May 23, 2017


I have been working on this fantasy hat for quite a while now.  It has taken many, many hours of felting and stitching and I am so happy it is finally finished. I call it 'Woodland Spiral' and of all the hats I have ever made this one is my favourite. Absolutely!  

Sometimes specific fashion styles evoke images reminiscent of familiar or well known things. This beaded turban reminds me of 'Rosie the Riveter' or a psychic medium about to tell my fortune!  That being said, a turban style hat should never be overlooked. The turban is a retro classic that flatters most faces and compliments most hair styles, long or short.  If you think you can't wear hats you should try a turban! 

A post Edwardian style cloche always makes me think of Brideshead Revisited and all the stuff of English novels!  Maybe a little Downton Abbey thrown in too. White merino wool and silk make this hat soft and delicate and the design is versatile enough to be worn with a simple linen dress or an elegant satin wedding gown. 

Although similar in style to the white cloche above, this gray and white hat couldn't be more different in look and feel. It was made using beautiful wool roving from the Lincoln sheep that live at St. Isidore Farm near Yarker, Ontario, not far from me. It is naturally coloured and much coarser than the merino wool I normally use in felting. The Lincoln felts fast and firm and holds its shape beautifully. It's a warm and outdoorsy wool with a less formal, more casual look and texture. Perfect with jeans and a duffle coat or a lovely woolen skirt and hand knit cardigan. 

St. Isidore Farm and CakeTin Hats will both be at the Prince Edward County Fibre Fest next Saturday, May 27th at the Picton Community Centre (right next to the Crystal Palace). for details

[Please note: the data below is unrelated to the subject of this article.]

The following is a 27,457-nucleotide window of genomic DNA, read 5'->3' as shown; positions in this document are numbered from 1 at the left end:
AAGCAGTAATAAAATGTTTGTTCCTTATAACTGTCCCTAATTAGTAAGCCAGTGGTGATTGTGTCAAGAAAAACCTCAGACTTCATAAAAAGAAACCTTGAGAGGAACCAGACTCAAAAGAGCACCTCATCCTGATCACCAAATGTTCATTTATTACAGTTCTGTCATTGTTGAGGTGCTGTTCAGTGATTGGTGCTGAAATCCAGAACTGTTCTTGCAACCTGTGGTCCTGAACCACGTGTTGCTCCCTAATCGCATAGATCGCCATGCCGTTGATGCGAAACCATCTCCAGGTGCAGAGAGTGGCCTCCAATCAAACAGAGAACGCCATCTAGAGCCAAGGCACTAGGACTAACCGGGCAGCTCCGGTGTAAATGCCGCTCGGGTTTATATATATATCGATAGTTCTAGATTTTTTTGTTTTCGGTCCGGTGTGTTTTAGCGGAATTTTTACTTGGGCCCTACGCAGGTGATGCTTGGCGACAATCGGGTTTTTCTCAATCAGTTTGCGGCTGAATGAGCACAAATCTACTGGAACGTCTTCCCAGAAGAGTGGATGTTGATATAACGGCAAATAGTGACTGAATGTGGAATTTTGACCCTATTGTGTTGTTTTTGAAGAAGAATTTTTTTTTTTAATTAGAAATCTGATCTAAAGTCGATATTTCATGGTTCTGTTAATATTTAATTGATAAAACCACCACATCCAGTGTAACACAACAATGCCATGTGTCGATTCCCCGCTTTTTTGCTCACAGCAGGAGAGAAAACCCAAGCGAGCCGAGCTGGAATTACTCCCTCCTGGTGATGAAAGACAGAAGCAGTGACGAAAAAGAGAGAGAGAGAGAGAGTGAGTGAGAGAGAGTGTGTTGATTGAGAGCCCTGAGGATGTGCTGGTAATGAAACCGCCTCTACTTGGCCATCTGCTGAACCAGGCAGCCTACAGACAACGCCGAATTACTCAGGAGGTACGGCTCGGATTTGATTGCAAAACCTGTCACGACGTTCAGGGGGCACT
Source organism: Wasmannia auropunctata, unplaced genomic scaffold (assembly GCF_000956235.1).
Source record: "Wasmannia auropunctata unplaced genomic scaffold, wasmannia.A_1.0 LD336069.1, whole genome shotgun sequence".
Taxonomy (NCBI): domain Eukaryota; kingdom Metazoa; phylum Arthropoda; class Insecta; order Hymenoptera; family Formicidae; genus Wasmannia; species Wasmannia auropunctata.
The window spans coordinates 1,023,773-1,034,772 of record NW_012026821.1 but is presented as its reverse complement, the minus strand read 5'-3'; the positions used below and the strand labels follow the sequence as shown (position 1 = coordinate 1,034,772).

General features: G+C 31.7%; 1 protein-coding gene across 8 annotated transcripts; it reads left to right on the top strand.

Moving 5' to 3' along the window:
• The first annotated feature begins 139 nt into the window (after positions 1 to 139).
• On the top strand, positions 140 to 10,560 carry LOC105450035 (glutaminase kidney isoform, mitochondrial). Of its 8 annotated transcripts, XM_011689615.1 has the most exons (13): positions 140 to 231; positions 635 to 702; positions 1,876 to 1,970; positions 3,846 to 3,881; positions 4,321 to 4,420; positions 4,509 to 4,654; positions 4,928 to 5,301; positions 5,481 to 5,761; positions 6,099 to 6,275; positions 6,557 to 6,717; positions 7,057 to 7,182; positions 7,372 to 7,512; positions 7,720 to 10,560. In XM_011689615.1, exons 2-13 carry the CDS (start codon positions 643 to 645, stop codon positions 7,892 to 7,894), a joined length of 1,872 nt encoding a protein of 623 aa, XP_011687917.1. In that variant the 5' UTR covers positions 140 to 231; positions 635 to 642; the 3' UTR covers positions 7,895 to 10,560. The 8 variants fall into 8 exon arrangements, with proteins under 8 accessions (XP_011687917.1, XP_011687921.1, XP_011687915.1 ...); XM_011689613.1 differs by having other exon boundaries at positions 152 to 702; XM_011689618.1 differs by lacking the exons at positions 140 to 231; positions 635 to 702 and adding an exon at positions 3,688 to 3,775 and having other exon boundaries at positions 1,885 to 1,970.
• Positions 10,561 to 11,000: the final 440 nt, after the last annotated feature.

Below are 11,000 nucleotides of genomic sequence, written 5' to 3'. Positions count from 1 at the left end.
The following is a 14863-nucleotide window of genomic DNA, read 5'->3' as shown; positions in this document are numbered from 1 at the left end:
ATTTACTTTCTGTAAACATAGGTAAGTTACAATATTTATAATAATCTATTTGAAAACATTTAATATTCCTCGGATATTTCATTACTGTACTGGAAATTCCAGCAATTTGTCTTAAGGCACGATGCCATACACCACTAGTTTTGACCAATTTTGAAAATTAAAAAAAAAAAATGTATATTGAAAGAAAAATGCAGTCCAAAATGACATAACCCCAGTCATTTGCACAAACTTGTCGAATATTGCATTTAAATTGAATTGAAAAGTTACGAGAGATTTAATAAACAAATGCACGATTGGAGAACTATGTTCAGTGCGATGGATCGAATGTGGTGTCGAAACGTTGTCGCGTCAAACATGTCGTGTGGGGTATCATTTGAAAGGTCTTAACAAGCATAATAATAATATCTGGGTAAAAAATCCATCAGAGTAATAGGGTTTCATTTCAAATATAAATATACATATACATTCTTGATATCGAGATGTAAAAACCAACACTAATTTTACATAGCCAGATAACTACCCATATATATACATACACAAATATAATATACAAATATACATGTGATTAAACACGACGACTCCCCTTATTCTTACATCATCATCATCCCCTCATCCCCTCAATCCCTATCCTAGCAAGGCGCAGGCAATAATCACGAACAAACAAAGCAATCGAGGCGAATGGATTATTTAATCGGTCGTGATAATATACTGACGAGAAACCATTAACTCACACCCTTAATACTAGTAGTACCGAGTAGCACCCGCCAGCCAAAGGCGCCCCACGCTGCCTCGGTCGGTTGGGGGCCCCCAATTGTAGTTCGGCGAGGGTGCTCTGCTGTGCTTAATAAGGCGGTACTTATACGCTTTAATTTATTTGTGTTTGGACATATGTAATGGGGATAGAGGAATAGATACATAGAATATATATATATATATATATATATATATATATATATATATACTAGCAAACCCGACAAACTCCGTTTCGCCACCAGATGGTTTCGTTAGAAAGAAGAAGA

Come see over 50 vendors of fibre and ready made goods, sheep shearing demos, spinning, felting, button making, food trucks and more. Lots to see, learn and do at Picton's first annual Fibre Fest. 

March 3, 2017


I've always wanted to felt up a wizard hat. Something different ... not your every day kind of hat. This one is called 'Merlin's Fantasy' and it was a pleasure to make.  It is decorated with colourful silk fibres and curly locks which were hand felted right into the surface design. I finished it by adding hand sewn beads to give it a bit of sparkle and a wizard like persona! I think it works. 

Altogether it took about 3 days to finish this piece and afterward another day (or two) to rest my weary, aching hands. I'm learning to bead and, as with all new skills, I started off as 'all thumbs'.  Bent beading needles, finger pokes, adjusting the thimble, using varied stitching angles and general awkwardness soon gave way to smoother, more even stitches and well spaced beads.  Thankfully felt lends itself well to invisible stitching and the effect of the beads is very pretty. The beads catch and reflect the light which compliments the matte finish of the wool and the luminescence of the silk. This creates a very interesting surface design on the finished piece.